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PaellaThis recipe is adapted from a recipe published by the Vegetarian Society for their theme of ‘Share’ for this year’s National Vegetarian Week.  It was pretty simple to cook, filling and very tasty – perfect for sharing, in fact.

And to celebrate the week, DON’T FORGET to make a comment on the site to be in with a chance of winning a copy of Early Vegetarian Recipes!

Veggie Paella with Purple Sprouting Broccoli

200g Brown basmati rice
1/2 tsp turmeric powder
30g flaked almonds
1tblsp olive oil
1 onion, chopped
2 garlic cloves, crushed
200g purple sprouting broccoli
50g black pitted olives
200g button mushrooms, sliced
1 tblsp tomato puree
10 cherry tomatoes, halved

Put the rice and turmeric in a large pan of water, bring to the boil, cover and simmer for 10 minutes.

Meanwhile toast the almonds in a dry pan for 2 – 3 minutes.  In a separate frying pan, heat the oil and gently fry the onion for 5 minutes.  Add the garlic and broccoli and cook for a further 5 minutes.  Then add the mushrooms, olives and tomato puree and cook for 5 more minutes.

Add the cooked rice to the frying pan, mixing well and stir in the tomatoes.  Served sprinkled with the toasted almonds.

cornbreadlgeThis delicious cornbread is a great addition to the bread basket and a fantastic gluten-free staple.  It’s especially good as an accompaniment to spicy soups or a chilli, but is also perfect for breakfast with just some tangy marmalade.

This quantity made one loaf in a 20cm square tin, and 12 mini muffins.  if you do this remember the muffins only need half the cooking time of the loaf.  If you make this quantity into one large loaf, you will need to increase the cooking time to approx. 30 minutes.

DON’T FORGET to make a comment to enter and win a copy of Early Vegetarian Recipes.

Gluten Free Cornbread

2 eggs
450ml natural yoghurt
50g butter, melted
65g plain gluten free flour
1 tsp bicarbonate of soda
2 tsp salt
275g fine cornmeal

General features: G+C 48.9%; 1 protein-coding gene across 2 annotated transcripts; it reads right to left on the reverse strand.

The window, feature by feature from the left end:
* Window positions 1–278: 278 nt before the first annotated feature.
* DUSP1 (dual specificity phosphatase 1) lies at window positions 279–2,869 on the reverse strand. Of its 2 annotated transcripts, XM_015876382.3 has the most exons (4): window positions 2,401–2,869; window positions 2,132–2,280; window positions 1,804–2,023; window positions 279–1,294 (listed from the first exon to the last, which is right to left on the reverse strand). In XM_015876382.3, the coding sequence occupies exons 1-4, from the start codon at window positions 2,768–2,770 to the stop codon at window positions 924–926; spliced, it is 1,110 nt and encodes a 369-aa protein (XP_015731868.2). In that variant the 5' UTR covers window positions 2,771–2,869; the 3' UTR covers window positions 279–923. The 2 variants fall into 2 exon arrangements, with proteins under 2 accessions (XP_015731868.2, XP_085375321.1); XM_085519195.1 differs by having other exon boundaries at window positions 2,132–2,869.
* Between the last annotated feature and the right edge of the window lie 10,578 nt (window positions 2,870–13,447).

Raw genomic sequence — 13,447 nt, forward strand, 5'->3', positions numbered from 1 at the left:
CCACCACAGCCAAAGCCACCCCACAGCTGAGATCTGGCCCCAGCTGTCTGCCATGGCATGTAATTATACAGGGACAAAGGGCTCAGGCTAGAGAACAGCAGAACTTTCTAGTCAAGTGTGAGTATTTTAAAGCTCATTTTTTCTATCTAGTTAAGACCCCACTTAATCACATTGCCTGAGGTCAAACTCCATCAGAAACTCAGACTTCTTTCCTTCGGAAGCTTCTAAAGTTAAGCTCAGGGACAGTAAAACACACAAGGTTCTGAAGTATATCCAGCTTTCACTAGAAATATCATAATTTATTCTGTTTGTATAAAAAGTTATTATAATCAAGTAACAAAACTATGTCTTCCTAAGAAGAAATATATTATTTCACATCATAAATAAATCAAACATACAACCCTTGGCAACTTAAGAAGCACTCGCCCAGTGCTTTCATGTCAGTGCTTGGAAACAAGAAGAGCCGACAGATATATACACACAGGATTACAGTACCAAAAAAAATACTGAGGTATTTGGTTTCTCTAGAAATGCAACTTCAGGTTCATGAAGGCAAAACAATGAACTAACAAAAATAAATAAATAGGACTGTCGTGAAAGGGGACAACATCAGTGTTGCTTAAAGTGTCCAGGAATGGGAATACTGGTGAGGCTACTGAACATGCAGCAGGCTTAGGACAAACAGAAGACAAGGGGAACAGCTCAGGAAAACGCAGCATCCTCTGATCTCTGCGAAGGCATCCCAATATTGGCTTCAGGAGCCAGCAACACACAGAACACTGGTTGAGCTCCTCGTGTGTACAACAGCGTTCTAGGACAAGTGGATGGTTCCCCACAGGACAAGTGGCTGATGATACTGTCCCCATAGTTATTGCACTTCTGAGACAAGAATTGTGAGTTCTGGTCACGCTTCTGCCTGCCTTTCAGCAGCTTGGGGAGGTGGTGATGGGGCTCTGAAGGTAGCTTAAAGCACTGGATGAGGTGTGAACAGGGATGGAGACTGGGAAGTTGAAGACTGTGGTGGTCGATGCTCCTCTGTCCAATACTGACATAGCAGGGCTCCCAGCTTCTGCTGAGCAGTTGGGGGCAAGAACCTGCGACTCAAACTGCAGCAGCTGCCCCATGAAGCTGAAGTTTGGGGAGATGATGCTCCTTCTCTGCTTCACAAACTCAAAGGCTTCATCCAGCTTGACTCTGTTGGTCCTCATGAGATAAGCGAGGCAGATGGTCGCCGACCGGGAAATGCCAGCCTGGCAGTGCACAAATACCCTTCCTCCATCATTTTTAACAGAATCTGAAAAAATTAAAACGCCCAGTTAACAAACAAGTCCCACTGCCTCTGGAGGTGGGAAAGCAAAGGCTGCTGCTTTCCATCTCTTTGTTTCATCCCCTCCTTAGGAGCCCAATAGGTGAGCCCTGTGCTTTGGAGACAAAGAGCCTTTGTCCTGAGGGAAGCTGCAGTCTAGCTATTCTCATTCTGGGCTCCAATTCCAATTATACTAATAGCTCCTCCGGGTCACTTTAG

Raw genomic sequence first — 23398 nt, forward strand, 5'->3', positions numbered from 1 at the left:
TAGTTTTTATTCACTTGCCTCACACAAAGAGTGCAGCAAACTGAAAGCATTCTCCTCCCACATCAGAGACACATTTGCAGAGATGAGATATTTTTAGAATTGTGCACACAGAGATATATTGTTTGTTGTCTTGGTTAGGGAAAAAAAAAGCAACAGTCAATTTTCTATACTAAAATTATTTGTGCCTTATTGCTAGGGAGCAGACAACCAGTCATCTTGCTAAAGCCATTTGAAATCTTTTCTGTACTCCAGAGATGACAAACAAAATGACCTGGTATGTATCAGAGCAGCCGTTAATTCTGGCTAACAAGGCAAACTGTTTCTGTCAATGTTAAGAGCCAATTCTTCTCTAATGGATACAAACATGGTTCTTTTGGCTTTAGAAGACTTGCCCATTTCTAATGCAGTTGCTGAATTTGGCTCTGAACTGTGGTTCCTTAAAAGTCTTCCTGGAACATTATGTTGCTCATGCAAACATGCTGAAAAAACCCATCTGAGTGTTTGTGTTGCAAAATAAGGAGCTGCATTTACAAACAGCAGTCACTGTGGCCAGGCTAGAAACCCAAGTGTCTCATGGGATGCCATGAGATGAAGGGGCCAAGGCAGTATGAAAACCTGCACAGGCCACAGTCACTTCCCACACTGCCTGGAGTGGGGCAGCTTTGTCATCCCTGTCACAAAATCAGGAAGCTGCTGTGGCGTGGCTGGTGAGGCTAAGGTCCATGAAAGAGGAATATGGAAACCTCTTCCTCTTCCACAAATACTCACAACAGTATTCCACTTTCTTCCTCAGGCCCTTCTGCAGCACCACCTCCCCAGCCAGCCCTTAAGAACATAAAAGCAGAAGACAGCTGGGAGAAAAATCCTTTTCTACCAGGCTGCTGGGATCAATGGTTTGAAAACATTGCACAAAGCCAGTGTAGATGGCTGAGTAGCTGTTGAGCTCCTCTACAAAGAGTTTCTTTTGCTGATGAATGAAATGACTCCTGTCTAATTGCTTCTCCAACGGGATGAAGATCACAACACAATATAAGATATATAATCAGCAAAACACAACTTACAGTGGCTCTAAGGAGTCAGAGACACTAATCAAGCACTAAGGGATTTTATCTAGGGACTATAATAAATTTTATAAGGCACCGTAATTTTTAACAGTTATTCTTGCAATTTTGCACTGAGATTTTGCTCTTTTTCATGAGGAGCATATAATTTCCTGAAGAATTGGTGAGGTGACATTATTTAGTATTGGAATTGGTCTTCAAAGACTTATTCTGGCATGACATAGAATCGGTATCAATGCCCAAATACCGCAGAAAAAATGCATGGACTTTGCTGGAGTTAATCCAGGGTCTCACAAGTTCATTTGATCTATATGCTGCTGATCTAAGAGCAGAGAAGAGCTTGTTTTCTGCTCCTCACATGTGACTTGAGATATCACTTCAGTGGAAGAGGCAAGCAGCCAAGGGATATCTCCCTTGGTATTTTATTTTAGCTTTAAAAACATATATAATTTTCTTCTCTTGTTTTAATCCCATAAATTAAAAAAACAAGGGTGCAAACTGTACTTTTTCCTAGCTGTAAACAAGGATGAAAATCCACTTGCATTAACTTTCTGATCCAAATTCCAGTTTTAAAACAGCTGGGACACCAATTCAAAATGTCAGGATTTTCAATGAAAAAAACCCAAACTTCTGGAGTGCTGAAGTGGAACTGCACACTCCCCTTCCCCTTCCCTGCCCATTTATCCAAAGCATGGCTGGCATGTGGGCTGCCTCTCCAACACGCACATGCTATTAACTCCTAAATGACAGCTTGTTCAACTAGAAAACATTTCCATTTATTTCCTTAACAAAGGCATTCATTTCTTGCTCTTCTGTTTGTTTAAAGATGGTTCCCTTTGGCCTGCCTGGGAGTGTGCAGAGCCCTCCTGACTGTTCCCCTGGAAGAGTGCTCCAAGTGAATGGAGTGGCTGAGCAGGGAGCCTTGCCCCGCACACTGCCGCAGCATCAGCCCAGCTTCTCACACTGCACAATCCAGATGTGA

Preheat the oven to 200C / 300F / Gas 6.  Grease and line the baking tin and grease the muffin tins.

Whisk the eggs in a bowl until they are frothy.  Add the yoghurt and melted butter and whisk until combined.

Sift in the flour, bicarbonate of soda and salt, and stir in well.

Fold in the cornmeal, ensuring it is fully mixed in.  Divide the mixture into the tins.  Cook the muffins for approximately 10 minutes and the loaf for about 20 minutes.  They should be slightly browned when cooked and spring back when gently pressed.

cornbreadsm

share-banner-newNext week is National Vegetarian Week in the UK and the theme this year is ‘Share’.  So in keeping with the spirit of the week, I’ll be sharing (or giving away) a copy of my book, ‘Early Vegetarian Recipes’!  All you have to do to enter is make a comment on this blog by Thursday 21st May and your name will be put in the hat!  The winner announced and contacted for their postal address on Friday 22nd May. Good Luck

early-veg-recipes

red veined sorrelI’m a great believer that good gardening is easy gardening.  This could be because I’m lazy and I’m certainly short of time to spend in the garden.  But surely, working with nature, rather than fighting against it is best, and the plants which thrive in your garden are the ones that most belong there.

A few years ago, I bought a pot of red-veined sorrel at a farmers market.  I transferred the plant to a bigger pot, added a few leaves to a salad every so often, then completely neglected the plant over the winter.  But then the plant seeded itself in the garden, popping up in several places, and generally thriving like a weed.  Not only that, but the slugs seem to leave it alone.

Now all of that seems to me like the peak of gardening success.  And this sorrel has the added advantage of being an attractive plant wherever it chooses to settle.

The young sorrel leaves have a lemony, lettuce like flavour and look good in a mixed leaf salad, while older, more bitter leaves, can be cooked like spinach.  Nutritionally, sorrel provide vitamin C and iron, so more than worth the (non) effort involved!

seedlings

Even growing your own veg can cause dilemmas for the vegetarian gardener.  As a vegetarian for example, I’ve never bought organic compost for my small fruit and vegetable plot, as it usually contains blood and bone-meal.  So I was delighted to discover this vegan organic compost, and use it for planting seeds.  That’s one problem solved.  Just looking forward to tasting the results now!

Vegan organic compost from Fertile Fibre.

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